It’s his party now

Get used to it Republicans, get used to it.

Or perhaps the Speaker of the House thinks he can extract a price from Trump in exchange for his support. In which case, let me suggest how that’s likely to turn out:

Pivoting to the general

On the stage in Costa Mesa, CA, last night.
On the stage in Costa Mesa, CA, last night.

 

Much has been made of Donald Trump’s supposed turn toward repositioning himself as serious and sober as he eyes the coming general election.

Trump’s widely panned foreign policy speech on Wednesday, stripped of his usual blustering insults, misogyny, and gratuitous mockery of critics and rivals, was one supposed signal of the New Trump. Veteran Republican operative Paul Manafort was brought on board the campaign for the express purpose of retuning Trump’s image for the big event in the fall.

But apparently the candidate himself is having none of it, instead returning to the cult-of-personality approach to campaigning that has brought him so much success. And doing so with a vengeance.

Here, according to the Los Angeles Times is what that looks like:

Donald Trump put his roughest edges on display Thursday night in Costa Mesa as he opened his California primary campaign with a raw performance highlighting his hard-line views on illegal immigration and torture while trashing an array of rivals.

The front-runner for the Republican presidential nomination surrounded himself onstage with people carrying banners with photos of family members killed by immigrants in the country illegally. …

After weeks of toying with efforts to tone down his rhetoric, Trump’s kickoff rally for California’s June 7 primary was more in line with the initial declaration of his candidacy last June, when he accused Mexico of sending rapists and drug dealers into the United States.

As the crowd’s rapturous reaction attested, it’s still an approach with strong appeal to a large segment of Republican voters in California. But it’s also the kind of politics that has badly damaged the party’s standing in a state where the Latino and Asian population has risen steadily for decades.

Trump also played to fears of terrorism, blasting President Obama for allowing Middle Eastern war refugees into the United States.

“We’re putting them all over the country by the thousands, and we have no idea what the hell is going to happen,” he said.

Trump repeated a story discredited by historians about U.S. Army Gen. John Joseph Pershing dipping 50 bullets in pig blood and using them to execute 49 Muslim terrorists around the time of the Philippine-American War of 1899-1902. The crowd applauded. Trump said Pershing gave the 50th suspect the remaining bullet to show to his people, and it deterred terrorism for 42 years — up from 25 years in an earlier telling.

Trump went on to criticize Republican rival Sen. Ted Cruz of Texas for not embracing the waterboarding of terrorism suspects.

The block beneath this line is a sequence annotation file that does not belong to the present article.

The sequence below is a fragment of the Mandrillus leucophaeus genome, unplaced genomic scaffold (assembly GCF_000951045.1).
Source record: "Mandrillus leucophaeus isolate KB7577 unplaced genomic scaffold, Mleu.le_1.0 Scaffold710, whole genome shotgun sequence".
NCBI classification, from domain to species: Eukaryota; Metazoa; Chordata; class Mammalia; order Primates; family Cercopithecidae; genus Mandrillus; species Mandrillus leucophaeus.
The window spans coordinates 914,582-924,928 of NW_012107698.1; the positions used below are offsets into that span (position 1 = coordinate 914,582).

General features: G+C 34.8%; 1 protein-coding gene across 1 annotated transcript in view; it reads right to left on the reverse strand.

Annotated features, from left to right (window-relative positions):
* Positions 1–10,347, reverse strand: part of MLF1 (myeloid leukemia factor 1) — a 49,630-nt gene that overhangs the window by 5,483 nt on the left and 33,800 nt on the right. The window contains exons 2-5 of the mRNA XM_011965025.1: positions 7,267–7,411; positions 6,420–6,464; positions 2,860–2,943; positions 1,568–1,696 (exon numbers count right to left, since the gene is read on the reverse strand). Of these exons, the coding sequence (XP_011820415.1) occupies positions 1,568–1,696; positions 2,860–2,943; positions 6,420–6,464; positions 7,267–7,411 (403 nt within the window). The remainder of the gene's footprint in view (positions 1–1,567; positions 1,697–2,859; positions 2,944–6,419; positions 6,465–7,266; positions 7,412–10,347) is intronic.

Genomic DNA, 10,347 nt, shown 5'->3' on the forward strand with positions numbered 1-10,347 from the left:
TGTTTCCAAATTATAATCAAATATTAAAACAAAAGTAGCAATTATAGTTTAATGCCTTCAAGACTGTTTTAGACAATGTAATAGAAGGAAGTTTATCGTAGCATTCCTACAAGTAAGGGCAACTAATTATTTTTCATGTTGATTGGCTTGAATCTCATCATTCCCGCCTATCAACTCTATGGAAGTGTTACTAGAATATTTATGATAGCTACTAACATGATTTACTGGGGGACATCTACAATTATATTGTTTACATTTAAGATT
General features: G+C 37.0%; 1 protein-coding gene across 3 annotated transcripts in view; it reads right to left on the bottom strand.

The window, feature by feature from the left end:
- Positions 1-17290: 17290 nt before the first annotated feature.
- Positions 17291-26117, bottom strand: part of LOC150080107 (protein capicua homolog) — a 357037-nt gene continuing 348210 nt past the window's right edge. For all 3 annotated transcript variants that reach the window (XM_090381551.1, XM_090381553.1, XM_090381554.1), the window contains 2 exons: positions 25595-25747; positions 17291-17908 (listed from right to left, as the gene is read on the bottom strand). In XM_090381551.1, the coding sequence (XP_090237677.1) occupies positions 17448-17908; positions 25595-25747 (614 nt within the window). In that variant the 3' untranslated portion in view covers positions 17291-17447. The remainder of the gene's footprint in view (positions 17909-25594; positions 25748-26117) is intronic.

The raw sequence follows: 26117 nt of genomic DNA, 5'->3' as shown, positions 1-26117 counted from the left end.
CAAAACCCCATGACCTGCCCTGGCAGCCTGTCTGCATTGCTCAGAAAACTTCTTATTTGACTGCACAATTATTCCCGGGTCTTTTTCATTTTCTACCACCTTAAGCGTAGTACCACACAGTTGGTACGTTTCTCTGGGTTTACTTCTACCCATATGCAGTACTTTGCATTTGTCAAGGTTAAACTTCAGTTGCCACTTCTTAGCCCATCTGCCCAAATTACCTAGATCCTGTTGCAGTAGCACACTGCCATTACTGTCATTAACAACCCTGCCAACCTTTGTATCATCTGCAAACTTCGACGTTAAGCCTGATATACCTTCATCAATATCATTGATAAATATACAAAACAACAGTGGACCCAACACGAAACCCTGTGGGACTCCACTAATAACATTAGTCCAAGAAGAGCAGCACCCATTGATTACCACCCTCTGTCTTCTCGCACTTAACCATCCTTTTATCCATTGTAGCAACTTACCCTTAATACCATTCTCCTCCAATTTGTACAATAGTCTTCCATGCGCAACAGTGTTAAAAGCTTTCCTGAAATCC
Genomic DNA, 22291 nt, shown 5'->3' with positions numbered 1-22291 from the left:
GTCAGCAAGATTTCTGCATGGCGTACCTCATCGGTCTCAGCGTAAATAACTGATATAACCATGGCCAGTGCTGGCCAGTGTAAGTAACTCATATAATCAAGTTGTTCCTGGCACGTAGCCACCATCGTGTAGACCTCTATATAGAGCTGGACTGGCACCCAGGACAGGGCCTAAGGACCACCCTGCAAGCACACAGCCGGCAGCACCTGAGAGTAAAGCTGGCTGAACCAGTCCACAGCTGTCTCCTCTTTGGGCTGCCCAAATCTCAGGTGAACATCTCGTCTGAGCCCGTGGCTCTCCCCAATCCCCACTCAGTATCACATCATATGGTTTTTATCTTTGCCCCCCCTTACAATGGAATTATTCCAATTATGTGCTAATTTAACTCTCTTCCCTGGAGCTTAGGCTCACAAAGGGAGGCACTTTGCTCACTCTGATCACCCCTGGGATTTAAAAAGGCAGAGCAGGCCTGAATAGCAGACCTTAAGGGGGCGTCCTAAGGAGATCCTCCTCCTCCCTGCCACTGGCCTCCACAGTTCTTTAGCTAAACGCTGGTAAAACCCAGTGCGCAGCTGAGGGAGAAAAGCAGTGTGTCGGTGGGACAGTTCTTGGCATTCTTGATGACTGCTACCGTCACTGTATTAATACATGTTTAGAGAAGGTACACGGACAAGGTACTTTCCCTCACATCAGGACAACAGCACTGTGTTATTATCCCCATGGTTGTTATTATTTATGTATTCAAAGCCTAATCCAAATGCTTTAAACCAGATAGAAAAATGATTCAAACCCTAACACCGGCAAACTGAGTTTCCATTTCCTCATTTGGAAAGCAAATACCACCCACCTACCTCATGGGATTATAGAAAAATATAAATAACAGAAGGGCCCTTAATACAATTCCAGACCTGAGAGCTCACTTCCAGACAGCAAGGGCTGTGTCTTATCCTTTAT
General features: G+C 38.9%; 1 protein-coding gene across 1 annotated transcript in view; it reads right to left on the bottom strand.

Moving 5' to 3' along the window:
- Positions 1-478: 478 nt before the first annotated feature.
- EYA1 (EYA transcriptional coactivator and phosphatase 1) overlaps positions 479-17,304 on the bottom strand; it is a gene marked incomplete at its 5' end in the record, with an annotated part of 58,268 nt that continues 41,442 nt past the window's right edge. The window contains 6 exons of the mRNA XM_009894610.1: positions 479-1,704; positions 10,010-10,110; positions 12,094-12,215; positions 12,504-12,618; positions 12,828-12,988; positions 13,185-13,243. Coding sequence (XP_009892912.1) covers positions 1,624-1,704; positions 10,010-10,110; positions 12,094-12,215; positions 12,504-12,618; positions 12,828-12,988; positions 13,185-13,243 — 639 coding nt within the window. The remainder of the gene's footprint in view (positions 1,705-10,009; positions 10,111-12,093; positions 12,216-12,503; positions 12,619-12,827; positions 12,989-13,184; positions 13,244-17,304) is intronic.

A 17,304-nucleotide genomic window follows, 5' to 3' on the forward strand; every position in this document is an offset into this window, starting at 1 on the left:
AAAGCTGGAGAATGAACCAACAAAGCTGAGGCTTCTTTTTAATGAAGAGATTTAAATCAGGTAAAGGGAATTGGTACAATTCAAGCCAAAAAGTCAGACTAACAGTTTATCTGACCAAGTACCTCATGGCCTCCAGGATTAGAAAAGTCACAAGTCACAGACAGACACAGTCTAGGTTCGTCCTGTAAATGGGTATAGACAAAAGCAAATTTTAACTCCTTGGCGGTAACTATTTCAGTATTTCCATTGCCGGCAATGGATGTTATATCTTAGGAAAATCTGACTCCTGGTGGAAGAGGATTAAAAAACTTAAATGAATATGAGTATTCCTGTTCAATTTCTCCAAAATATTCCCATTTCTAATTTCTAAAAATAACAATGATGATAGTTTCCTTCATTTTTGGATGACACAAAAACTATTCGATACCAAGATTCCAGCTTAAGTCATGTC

“He’s actually a very weak person, so he didn’t like it,” Trump said. “I’d go many steps further than waterboarding — many, many steps further.”

His torture comments generated another huge burst of cheers.

Given how he campaigns, imagine, if you dare, what his acceptance in speech will sound like in Cleveland this summer. No doubt the “Vichy Republicans” will eat it up.

About that Trump speech …

I was going to blog about Trump’s “major” foreign policy speech. I really was. And then I watched it.

How best to sum up 20 minutes of my life that I’ll never get back? Let’s start and end with this:

But don’t take my word for it, or Sen. McCain’s. Watch for yourself, if you have the stomach for it.

Trumped up foreign policy

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Donald Trump will give what is being billed as a major foreign policy speech tomorrow intended to “recast the real-estate mogul as a more sober and serious presidential candidate than he’s perceived by many Americans and foreign allies.”

This may be the tallest of tall orders. In a long article over at Huffington Post Highline, author Andy Kroll reports on the deep dismay within the ranks of America’s military and foreign policy leadership over the possibility of a Trump presidency:

[W]hen Trump has weighed in on national security questions, his remarks often reveal either ignorance or disdain for military expertise and the codes of conduct that govern the armed forces. …

Trump’s pronouncements on foreign policy, combined with his years of broadsides, have set off a very real fear within military circles about what might happen were he to become president. In the last two months, I spoke with dozens of people in the national security realm—current and retired officers, veterans of the wars in Iraq and Afghanistan, and former White House, State Department, Pentagon and CIA officials. The words they used to describe their mood: Terrified. Shocked. Appalled. Never before, they say, has a candidate gotten so close to the White House with such little respect for the military.

What do we know about his foreign policy positions so far? By my reckoning, based on his extant speeches, statements, and tweets, Trump would …

  • Authorize torture against terrorism suspects.
  • Order the US military to commit war crimes.
  • Abandon longstanding alliances, like NATO.
  • Walk away from defense commitments to South Korea and Japan even if that means they develop nuclear weapons of their own.
  • Wage trade wars against China and other countries he deems guilty of engaging in unfair trade practices.
  • Close America’s border with Mexico and confiscate remittances from Mexican workers in the US in order to fund the building of Trump’s border wall.
  • Bar Muslim immigrants and refugees from US soil.

We’ll see how much of that agenda the candidate walks back tomorrow, or whether he doubles down. In the meantime consider this post a placeholder until the speech at the National Press Club in Washington.